• 1 tablespoon white vinegar or lemon juice
  • 2/3 cup (170ml) vegetable or sunflower oil
  • 4 extra-large eggs
  • 2 teaspoons vanilla bean paste

For the caramel:

  • 200 g light brown sugar
  • 100 g salted butter
  • 100 ml cream

For the cake soak:

  • 1/4 cup (60ml) milk of choice (I used lactose free full cream)
  • 1 teaspoon vanilla bean paste optional
  • 2 tablespoons caramel from the caramel recipe above

For the sweetened whipped cream)

  • 400 ml lactose free full cream
  • 50-80 g icing sugar
  • 3 tablespoons milk powder see notes

To finish:

  • 3-4 bananas use just ripe or slightly unripe for a FODMAP friendly option sliced into coins.


To make the cakes:

  • Preheat the oven to 180C/356F. Place an ovenproof dish or cake tin half filled with boiling water in the base of your oven. This will create a steamy environment to keep the cakes moist and prevent them browning too much.
  • Grease two 20cm cake pans (not spring form) with a small amount of oil and line them with baking paper.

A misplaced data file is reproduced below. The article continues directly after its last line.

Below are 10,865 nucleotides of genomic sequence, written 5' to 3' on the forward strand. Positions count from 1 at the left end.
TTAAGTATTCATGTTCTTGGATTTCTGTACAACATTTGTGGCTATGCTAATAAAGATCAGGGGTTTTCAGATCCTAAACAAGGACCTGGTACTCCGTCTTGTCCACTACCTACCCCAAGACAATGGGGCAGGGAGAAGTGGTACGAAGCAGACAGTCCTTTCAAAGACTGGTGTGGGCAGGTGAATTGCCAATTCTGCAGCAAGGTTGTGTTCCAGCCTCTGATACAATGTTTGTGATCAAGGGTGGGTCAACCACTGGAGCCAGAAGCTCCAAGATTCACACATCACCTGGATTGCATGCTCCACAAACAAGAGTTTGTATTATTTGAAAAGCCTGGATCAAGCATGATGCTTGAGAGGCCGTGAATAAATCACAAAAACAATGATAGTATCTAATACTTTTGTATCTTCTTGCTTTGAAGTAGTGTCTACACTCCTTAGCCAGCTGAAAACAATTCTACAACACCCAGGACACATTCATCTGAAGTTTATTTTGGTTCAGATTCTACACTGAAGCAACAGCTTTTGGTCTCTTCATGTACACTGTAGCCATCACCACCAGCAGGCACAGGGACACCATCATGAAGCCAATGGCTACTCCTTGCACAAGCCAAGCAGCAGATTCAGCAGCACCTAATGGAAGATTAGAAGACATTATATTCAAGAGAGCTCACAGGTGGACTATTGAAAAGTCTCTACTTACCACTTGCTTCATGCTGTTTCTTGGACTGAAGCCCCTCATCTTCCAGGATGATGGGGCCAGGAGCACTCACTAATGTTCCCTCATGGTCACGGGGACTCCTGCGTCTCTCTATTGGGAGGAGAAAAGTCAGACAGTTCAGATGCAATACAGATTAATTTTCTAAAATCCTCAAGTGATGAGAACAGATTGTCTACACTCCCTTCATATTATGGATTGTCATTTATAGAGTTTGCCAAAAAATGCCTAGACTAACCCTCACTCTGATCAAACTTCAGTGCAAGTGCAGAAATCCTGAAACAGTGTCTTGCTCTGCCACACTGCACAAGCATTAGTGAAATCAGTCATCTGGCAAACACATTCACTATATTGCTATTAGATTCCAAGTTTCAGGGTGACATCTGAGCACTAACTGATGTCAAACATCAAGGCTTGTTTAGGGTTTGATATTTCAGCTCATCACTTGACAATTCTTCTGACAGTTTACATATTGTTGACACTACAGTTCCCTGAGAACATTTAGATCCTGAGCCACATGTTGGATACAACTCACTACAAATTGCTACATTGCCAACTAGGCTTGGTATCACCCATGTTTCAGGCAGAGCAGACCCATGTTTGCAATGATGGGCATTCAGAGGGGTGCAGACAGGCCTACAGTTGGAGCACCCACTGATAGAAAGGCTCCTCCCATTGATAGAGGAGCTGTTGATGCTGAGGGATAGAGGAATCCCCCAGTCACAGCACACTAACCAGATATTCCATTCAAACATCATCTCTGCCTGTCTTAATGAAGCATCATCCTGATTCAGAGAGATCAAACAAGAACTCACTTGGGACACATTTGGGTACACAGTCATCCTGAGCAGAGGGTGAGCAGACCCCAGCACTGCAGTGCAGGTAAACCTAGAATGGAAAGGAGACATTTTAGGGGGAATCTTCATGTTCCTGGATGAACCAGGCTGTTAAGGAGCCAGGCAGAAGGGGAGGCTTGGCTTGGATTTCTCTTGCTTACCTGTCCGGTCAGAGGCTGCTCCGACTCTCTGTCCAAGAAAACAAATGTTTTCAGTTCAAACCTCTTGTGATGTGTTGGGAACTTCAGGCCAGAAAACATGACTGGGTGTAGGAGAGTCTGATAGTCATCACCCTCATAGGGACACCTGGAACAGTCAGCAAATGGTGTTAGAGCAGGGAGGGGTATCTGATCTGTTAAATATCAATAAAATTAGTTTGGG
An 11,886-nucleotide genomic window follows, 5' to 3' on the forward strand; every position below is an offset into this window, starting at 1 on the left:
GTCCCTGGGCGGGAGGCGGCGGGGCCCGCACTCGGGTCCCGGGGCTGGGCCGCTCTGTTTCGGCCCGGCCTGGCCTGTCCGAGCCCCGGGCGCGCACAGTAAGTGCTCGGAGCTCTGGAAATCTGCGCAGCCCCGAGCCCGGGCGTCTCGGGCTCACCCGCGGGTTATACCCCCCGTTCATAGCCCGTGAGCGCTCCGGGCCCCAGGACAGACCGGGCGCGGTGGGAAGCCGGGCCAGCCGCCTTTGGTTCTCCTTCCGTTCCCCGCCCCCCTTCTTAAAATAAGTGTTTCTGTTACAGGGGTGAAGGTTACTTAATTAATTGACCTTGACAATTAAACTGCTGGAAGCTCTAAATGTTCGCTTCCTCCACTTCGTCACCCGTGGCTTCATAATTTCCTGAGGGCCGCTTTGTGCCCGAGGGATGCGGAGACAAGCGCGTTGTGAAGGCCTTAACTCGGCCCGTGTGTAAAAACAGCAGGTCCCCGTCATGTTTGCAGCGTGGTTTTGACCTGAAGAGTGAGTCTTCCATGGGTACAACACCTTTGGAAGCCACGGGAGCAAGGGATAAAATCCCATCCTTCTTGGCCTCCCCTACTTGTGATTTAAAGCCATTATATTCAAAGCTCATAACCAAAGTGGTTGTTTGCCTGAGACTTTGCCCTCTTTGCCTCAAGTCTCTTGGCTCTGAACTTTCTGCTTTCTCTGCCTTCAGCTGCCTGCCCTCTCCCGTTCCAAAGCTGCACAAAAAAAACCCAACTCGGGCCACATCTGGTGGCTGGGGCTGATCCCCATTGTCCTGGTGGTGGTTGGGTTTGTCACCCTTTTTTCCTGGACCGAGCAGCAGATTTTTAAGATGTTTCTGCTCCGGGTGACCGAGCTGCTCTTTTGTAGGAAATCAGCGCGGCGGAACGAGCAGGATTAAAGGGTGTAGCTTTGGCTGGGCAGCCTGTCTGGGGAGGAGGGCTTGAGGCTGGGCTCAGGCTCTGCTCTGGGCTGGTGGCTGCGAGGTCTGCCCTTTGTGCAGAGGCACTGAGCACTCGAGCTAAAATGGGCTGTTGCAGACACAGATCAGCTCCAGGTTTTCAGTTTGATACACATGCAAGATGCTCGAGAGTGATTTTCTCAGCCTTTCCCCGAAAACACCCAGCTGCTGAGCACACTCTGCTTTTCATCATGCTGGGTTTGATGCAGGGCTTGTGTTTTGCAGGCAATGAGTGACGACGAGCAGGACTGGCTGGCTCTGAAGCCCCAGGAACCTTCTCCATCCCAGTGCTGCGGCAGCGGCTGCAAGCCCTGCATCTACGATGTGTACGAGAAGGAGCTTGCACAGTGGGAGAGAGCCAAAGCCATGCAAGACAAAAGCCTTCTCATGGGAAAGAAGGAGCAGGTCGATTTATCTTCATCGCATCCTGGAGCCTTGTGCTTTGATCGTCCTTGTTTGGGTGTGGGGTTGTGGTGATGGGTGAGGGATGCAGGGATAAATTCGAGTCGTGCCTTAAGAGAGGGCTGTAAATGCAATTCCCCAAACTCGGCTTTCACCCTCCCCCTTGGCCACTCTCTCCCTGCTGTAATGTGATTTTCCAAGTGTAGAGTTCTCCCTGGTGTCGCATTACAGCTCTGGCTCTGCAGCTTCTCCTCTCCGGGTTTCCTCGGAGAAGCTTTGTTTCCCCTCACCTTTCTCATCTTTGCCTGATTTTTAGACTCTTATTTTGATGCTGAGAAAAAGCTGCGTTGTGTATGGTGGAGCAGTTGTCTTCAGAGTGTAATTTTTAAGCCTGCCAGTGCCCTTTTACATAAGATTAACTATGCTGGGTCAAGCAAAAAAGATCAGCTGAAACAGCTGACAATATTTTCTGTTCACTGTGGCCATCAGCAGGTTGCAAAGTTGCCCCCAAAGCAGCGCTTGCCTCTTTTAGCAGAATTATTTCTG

• Combine the flour, sugar, baking powder, baking soda and salt in the bowl of your KitchenAid. Use the paddle or whisk attachment on a low speed to combine.
  • In another medium mixing bowl, whisk together the yoghurt, milk and vinegar or lemon juice. The mixture should become smooth and thicker quite quickly.
  • Add the yoghurt mixture, eggs and vanilla bean paste to your KitchenAid. Beat the mixture on a low smooth until you have a smooth and fluffy batter, free of any lumps.
  • Divide the mixture between the two cake tins, then place them into the oven. Bake for 15 minutes, then swap them around in the oven (to account for any heat spots that might cook one cake more quickly) and bake for an additional 15-25 minutes. A baked cake should be well browned and not wobbly if you shake the cake tin. A skewer should come out clean.
  • Set the cakes aside to cool completely.

To make the caramel:

  • Combine the light brown sugar, butter and cream in a medium saucepan. Place it over a medium heat and whisk continuously for about 5 minutes. The mixture will first become smooth, then darken in colour. It should bubble up all over a couple of times. You can dip a small spoon in and allow to cool before rubbing a little between your fingers – there should be no undissolved sugar. If there is, put it back on the heat. If there isn’t, remove from the heat and allow to cool. If the caramel becomes grainy at any point after cooling, simply cook it again until smooth.

To make the cake soak:

  • Whisk all the ingredients together and set aside.